Using the ‘challenge-and-reward’ qualities of a game to make a task more appealing is a strategy that, across a wide range of industries, is being increasingly deployed.
Known as ‘gamification’, it’s a powerful way of improving buy-in, tapping into our inherent desire to compete and receive rewards as a way of boosting engagement and encouraging improvement. In the fleet arena, specifically, there are plenty of ways gamification can be applied. Drivers could be rewarded for operating more efficiently or taking proper care of their vehicle. Alternatively, it could be used to improve safety on the roads.
As an industry, we’re acutely aware of how important road safety is. Driver behaviour has an impact on just about every aspect of fleet management – from fuel costs and insurance down to the reputation of your business. And of course there’s human lives involved: our own research at LeasePlan UK has found that excessive speed is the main factor in 30% of fatal accidents.
So, could gamification really make a difference? Well, there are studies out there which show that it can lead to more than a 50% increase in safer driving.
For the gas distribution company SGN, introducing gamification and some healthy competition through the comparison of performance standards across its depots has helped reduce incidents of idling by 68%, mileage by 16%and mpg by 11%. Meanwhile, Zenith Hygiene Group introduced driver league tables which has resulted in an annual fuel cost saving of more than £220,000.
There are even fleets that are already working on it already. Tesla, for instance, is planning to use five safety factors to assess its FSD Beta drivers, awarding daily safety scores which will be combined to calculate an aggregated score.
In short, it seems to be something the industry is open to. One recent study of ours revealed that a third of fleet managers think gamification would help to improve their own drivers’ health and safety.
More than that, it’s something many of us are well-placed to introduce. With the huge amount of automotive innovation taking place, fleets are now built on data. We can track vast amounts of information on performance, efficiency and, crucially, safety. Surely, it’s worth using that insight to reward drivers for thinking more about how they’re operating.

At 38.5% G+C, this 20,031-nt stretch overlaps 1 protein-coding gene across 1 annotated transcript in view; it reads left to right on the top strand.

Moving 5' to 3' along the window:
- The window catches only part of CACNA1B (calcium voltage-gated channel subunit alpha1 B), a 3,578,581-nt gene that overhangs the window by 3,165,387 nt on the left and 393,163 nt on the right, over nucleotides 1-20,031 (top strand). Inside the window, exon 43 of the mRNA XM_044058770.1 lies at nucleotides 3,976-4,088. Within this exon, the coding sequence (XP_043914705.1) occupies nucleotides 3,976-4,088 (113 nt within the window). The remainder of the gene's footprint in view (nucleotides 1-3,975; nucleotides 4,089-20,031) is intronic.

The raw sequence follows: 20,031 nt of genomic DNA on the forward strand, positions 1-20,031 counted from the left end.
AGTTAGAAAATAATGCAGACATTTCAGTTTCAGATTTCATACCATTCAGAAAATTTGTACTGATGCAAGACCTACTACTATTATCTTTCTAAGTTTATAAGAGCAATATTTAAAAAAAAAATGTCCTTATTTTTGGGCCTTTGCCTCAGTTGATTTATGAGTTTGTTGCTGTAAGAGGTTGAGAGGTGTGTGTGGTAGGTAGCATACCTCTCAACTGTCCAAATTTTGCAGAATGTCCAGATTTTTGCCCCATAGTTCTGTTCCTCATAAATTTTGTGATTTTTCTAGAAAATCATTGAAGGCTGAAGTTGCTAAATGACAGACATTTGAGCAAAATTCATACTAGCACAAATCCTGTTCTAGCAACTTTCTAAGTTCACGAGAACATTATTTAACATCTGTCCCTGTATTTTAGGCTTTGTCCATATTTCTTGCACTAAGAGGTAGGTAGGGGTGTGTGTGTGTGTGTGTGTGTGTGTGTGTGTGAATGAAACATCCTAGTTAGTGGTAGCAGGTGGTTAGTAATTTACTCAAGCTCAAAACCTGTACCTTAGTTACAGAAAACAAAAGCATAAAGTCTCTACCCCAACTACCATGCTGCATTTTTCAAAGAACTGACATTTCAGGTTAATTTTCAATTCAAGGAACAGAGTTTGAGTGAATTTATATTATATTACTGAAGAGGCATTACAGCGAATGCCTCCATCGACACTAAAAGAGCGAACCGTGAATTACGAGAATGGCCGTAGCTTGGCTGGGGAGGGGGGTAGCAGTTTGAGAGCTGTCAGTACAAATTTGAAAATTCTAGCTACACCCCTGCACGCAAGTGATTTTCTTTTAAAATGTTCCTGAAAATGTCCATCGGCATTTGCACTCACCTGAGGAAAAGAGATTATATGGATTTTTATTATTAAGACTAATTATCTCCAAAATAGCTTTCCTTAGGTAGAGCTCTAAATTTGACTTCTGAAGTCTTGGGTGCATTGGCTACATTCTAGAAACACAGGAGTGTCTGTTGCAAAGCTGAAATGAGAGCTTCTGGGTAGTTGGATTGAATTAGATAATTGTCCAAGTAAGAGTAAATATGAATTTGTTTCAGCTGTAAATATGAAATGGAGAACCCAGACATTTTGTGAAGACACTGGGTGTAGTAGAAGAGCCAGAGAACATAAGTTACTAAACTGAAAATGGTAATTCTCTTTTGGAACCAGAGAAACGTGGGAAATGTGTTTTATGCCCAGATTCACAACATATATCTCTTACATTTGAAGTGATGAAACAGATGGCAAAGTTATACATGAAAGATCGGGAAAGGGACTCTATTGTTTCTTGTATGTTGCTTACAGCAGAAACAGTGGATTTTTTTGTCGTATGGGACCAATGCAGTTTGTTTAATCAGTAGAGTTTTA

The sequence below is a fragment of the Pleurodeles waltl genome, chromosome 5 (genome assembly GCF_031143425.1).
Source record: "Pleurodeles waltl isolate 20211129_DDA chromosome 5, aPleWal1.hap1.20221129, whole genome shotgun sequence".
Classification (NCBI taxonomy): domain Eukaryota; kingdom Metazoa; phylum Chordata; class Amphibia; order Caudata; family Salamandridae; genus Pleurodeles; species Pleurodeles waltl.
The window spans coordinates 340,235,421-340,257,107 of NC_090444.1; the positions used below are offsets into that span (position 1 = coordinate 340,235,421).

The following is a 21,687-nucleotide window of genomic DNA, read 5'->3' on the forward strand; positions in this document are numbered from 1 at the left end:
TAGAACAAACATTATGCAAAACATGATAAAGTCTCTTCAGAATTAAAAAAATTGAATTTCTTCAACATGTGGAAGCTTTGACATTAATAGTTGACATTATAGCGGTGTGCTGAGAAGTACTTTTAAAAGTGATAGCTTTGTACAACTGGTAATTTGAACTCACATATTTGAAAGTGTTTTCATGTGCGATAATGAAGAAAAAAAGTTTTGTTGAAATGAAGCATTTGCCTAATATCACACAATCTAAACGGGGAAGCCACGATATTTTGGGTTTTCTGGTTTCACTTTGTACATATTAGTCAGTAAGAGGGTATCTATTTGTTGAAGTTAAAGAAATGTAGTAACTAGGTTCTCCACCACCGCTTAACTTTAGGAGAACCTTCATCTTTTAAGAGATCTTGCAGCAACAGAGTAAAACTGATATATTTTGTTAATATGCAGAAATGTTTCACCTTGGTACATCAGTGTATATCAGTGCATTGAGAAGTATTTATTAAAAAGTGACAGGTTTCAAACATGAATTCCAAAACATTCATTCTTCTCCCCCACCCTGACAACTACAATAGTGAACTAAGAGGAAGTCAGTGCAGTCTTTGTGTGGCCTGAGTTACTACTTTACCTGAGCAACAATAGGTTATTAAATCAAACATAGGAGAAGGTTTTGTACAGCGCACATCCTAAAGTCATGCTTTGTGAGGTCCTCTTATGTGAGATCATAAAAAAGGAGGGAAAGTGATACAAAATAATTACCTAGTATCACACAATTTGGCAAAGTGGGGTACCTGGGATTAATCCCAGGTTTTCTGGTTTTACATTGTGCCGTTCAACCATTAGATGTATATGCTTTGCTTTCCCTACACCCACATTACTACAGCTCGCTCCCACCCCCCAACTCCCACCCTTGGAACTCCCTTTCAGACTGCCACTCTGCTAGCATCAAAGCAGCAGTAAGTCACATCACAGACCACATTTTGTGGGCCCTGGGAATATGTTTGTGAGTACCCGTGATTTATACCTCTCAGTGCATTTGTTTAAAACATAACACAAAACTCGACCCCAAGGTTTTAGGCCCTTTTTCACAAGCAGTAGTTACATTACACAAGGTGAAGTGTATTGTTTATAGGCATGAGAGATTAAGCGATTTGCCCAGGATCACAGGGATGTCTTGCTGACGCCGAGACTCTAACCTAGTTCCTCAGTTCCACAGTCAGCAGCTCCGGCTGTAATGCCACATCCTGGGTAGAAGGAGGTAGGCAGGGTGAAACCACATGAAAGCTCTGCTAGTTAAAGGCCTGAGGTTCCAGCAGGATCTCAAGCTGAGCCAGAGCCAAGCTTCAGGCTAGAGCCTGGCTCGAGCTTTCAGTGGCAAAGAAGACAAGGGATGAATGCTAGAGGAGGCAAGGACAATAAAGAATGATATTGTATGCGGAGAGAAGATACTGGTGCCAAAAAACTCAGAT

What should gamification look like?
In most cases, gamification comes in the form of a mobile app. There’s no shortage of road safety apps available, but the trick is often ensuring your drivers are engaging with it, as opposed to simply treating it as a box-ticking exercise. That’s why gamification is often so effective. A high-quality app will provide drivers with regular challenges, with rewards on offer for each undertaken.
There are plenty of solutions to choose from, depending on the size of your fleet or the change you’re trying to achieve. Shop around, consider a few different options and make as informed a decision as possible about what would work for you.
How should it be implemented?
If a fleet manager is hoping to use gamification as a way of genuinely improving driver safety, there are certain steps they should take. First, they need to identify the specific areas they’d like to improve. Are they looking to cut drivers’ speed? Make sure they’re carrying out regular checks on their vehicles? Choose your focus and set clear targets for your drivers to work towards.
Once those targets are in place, make sure the rewards on offer are not only clear but are prizes your drivers would actually want to win. There’s no sense going to the trouble of implementing a strategy if the end-goal isn’t enough to convince drivers to engage. Check the results regularly, and where possible, look for opportunities to piggyback on their heightened investment by offering extra training or coaching. If you have their attention, make the most of it!
See it as a long-term initiative, not a quick fix
As brilliant as it is that so many fleets are open to gamification, it’s important to understand this isn’t a quick fix. When it comes to road safety, what we’re trying to achieve is a behaviour change; something which will take time if we want it to stick. More than that, it requires regular, conscious effort on the part of those drivers.
Gamification can help achieve all of that and more, by providing a reason for teams to engage and keep the end-goal front-of-mind. But it’s a long-term initiative; one that requires continued investment to turn short-term reward into long-term improvement.